Skip to main content
Updated date:

Interview: Tanya Hanson, Romance Writer

Shelly Bryant divides her year between Shanghai and Singapore, working as a writer, researcher, and translator.


Meet Tanya Hanson

Interview for Tanya Hanson

SB: When was your first novel published? Was it a work of Christian fiction? If not, when did you get your start in the field of Christian fiction writing, and what made you make that leap?

TH: From 2002-2009, I wrote four full-length secular historical Westerns before writing my first inspirational. During my husband’s cancer battle in 2008 (he won, praise God!), my faith was tested to the utmost. I got an inkling that maybe I should try inspirational romance, and I entered a contest, “Hearts Crossing,” at White Rose Publishing. I didn’t win the contest itself, but I “won” an eight-novella contract for a “Hearts Crossing Ranch” series. Yay!

This is a contemporary series. Each sibling of the Martin family of Hearts Crossing Ranch in Colorado has a story--but my first love is historical. I love the research. So my editor has suggested a historical exploring the Martins’ roots and how they got their start in Colorado. I’m excited because when I turned in the eighth story, I missed the Martins immediately.

SB: At what point in the writing process do you let someone see your manuscript? Who sees it first?

TH: My editor sees it first, and if I have questions along the way, I seek her opinion. I don’t use a critique partner or crit group.

SB: How do you keep an inspirational story from turning into a preachy one?

TH: I have read plenty of judgmental inspirationals that I totally want to throw across the room, so I use them as examples of what Idon’t want to do LOL. I’ve heard from reviewers and readers alike that whatever one’s faith situation, anybody would like my stories. So that’s a very good thing.

One of my recurring themes is the “hills and valleys of faith.” That means, IMO, there’s not some pinnacle of faith that you reach where everything is perfect ever after. I think even strong believers have doubts and struggles, and maybe, by showing that’s normal, a person with little faith would realize he/she isn’t alone out there.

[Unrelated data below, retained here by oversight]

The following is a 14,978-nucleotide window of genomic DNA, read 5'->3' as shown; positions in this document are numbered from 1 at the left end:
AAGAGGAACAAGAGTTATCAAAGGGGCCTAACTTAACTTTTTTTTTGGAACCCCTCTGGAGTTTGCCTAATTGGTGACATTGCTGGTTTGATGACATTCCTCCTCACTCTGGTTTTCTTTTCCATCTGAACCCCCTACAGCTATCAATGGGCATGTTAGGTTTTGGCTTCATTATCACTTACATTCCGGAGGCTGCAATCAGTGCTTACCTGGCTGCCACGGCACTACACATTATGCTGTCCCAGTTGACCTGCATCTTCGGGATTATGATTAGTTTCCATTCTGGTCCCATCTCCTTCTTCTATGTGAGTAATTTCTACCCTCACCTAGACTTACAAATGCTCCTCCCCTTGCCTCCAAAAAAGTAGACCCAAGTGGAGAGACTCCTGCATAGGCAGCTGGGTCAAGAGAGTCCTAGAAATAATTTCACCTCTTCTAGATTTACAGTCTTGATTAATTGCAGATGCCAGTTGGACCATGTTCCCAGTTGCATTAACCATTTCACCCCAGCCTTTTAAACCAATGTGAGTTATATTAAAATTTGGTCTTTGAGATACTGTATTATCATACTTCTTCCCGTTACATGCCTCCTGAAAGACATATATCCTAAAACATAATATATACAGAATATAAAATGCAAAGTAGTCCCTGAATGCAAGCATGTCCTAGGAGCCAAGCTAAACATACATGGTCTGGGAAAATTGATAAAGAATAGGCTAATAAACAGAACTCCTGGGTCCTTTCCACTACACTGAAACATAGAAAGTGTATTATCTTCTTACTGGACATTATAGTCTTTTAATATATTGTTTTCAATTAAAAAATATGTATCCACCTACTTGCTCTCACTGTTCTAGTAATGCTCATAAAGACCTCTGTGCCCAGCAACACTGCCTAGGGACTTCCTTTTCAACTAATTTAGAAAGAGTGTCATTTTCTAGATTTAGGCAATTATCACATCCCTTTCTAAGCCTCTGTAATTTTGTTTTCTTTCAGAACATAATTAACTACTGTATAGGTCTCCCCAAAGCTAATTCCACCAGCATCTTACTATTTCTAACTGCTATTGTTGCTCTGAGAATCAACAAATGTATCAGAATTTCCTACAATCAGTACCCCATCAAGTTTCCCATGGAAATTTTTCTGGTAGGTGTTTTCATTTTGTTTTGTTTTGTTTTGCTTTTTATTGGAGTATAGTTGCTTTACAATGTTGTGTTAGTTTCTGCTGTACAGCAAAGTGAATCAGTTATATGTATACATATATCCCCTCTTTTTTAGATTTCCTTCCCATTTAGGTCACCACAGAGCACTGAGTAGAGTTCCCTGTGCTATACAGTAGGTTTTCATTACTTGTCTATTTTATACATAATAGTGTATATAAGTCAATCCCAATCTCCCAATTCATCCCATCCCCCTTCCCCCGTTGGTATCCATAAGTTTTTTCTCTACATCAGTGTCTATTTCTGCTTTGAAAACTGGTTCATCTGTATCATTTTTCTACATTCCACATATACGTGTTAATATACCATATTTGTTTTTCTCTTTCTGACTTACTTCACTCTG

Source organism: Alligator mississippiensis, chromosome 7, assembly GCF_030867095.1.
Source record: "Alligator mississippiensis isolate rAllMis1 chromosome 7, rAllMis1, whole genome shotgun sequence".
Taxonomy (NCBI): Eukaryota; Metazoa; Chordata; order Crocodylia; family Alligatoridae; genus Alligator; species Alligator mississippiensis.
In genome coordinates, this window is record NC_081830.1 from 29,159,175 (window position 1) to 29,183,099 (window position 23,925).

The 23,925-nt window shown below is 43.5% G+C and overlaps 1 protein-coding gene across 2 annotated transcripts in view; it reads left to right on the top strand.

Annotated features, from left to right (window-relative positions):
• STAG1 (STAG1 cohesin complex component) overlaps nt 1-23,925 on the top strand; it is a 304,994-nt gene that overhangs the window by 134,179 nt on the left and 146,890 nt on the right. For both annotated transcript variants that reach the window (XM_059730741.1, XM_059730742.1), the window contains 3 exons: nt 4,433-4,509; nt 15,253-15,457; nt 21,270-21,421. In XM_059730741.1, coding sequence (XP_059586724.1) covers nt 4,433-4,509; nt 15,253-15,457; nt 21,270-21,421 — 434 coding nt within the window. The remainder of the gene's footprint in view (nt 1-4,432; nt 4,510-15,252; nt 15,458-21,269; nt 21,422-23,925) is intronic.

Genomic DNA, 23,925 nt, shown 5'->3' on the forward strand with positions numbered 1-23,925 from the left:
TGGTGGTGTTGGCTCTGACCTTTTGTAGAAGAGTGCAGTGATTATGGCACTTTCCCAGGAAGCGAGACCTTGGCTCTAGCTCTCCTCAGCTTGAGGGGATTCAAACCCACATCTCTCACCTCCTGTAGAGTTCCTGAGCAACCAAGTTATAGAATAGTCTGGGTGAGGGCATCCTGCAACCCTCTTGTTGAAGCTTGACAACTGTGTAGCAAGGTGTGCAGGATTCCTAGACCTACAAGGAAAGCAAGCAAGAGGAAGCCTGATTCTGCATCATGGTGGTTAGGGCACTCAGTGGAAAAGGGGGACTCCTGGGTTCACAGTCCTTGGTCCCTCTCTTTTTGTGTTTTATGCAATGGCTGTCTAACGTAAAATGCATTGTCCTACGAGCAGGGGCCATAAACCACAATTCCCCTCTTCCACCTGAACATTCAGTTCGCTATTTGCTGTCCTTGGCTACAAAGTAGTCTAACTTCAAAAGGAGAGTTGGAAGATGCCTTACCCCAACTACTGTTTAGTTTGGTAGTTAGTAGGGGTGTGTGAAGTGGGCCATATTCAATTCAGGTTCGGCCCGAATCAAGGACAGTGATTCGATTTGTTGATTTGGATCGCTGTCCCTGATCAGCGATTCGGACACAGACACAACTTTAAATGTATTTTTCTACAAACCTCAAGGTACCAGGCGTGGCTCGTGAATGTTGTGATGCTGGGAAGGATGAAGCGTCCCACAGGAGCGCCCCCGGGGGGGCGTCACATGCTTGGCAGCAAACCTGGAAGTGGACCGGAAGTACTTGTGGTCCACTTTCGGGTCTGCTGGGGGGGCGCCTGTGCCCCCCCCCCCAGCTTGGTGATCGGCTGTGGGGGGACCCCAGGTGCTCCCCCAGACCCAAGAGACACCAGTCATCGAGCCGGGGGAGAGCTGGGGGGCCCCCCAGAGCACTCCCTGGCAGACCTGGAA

SB: Do you keep a daily journal? If so, what impact has this had on your writing?

TH: I kept a heart-tugging journal when my husband nearly lost his life to complications of chemotherapy for testicular cancer. Honestly, I don’t know if I’ll ever be in a frame of mind to re-read those nowaways, I do more of a day planner thing where I just list the stuff I did that day or the places I went. But I admit, I’m probably two weeks behind at this moment LOL. I just don’t want to leave behind for my kids things that would be hard for them to read. Does that mean I will destroy the cancer journal? I don’t know.

But I will tell you that horrible experience plays a huge part in Sanctuary, book three of the series, where the oldest Martin, Hooper, ranch foreman and single dad, is recovering from testicular cancer, worried about his future and his little girl’s.

The story received a wonderful web-exclusive review at Romantic Times and received the “CTRR Award” at Coffeetime Romance as a recommended read.

While all stories are “books from the heart” in some way, Sanctuary truly is on every level. The heroine is based on a close, young family friend who is beset with a grade four brain tumor for which all treatments have been exhausted. I readily admit her situation weighs on my heart and raises questions even as I beseech heaven.

SB: Which is most important to you in your writing: a well-paced plot, lovable characters, or the message of the story?

TH: I love terrific ensembles of characters, and I like to think they help bring the plot and message to full fruit.. I also love giving secondary characters as much “flesh” as I can. “Ma” in the Hearts Crossing Ranch series, Elaine Martin, is a hoot, and (spoiler alert)--she will even end up with her beau. Awwwwww.

Ps. Yes, Elaine is named for my aunt.

SB: Where do you think would be an ideal place to read one of your novels (rank in order):

a. on an airplane

b. by the pool

c. snuggled under a blanket in front of the fireplace

d. listening to an audio version while at work in the kitchen

TH: #1: Aw, in front of the fireplace. Or campfire! All of my heroes are cowboys

#2: Second would have to be by the pool. I’ve got a pic of my hubby reading one of my historicals in a hotel pool in Palm Springs, California.

#3: On an airplane with your Kindle/iPad loaded up with them all so you can keep on going and going and going...